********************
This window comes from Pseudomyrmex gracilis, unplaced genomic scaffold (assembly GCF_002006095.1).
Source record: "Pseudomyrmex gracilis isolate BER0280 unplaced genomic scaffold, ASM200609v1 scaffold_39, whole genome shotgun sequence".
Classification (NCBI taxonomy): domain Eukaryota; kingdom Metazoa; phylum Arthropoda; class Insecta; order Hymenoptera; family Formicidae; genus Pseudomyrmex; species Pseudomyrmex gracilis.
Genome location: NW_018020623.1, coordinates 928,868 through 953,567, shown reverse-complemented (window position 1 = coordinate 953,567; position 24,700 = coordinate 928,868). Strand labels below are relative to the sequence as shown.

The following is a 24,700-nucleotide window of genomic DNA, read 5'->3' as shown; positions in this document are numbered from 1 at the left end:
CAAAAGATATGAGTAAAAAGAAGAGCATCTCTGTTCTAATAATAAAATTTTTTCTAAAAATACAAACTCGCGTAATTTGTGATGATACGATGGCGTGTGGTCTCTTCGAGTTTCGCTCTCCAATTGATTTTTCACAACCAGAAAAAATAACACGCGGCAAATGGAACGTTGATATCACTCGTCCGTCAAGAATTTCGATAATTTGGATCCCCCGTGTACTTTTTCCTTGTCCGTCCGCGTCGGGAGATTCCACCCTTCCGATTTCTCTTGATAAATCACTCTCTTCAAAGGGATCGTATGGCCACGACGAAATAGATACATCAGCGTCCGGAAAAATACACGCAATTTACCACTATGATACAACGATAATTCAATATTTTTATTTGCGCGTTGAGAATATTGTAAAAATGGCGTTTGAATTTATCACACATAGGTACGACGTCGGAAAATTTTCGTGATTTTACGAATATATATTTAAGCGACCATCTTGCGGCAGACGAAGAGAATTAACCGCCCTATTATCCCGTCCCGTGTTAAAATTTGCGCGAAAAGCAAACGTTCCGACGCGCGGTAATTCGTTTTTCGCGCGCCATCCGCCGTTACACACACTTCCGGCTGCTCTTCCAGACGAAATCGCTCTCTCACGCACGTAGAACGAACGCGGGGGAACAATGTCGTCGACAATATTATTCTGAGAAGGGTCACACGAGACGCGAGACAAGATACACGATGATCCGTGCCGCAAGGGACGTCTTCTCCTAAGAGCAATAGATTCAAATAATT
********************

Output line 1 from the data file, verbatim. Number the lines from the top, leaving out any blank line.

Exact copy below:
This window comes from Pseudomyrmex gracilis, unplaced genomic scaffold (assembly GCF_002006095.1).